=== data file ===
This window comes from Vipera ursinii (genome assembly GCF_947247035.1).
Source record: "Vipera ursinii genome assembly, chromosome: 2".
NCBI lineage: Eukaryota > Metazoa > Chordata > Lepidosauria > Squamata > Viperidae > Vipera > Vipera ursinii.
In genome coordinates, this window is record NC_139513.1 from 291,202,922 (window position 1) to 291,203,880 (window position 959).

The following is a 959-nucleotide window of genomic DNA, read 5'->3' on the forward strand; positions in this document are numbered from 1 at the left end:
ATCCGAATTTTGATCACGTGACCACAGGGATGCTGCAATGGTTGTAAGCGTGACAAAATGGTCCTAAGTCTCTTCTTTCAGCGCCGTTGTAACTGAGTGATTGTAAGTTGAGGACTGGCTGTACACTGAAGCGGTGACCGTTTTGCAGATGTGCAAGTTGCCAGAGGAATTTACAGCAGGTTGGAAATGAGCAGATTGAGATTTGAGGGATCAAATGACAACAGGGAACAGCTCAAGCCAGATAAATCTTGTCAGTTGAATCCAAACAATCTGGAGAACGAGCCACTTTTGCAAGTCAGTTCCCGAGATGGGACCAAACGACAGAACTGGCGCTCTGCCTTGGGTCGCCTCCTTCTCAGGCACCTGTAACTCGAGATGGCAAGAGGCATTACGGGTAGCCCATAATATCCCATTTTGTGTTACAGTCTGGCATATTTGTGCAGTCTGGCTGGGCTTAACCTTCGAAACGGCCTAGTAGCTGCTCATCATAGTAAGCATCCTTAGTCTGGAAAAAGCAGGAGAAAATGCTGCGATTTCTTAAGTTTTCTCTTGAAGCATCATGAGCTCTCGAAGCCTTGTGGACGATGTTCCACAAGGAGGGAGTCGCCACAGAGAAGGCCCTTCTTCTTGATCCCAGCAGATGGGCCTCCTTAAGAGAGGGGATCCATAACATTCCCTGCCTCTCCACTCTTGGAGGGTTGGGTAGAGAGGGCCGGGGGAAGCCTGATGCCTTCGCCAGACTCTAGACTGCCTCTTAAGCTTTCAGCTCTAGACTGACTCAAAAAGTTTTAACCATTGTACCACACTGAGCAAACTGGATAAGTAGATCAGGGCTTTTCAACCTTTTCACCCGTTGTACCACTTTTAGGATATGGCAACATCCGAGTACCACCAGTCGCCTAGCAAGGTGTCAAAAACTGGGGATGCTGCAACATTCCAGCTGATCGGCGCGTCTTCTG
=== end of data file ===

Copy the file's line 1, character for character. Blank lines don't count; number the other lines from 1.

This window comes from Vipera ursinii (genome assembly GCF_947247035.1).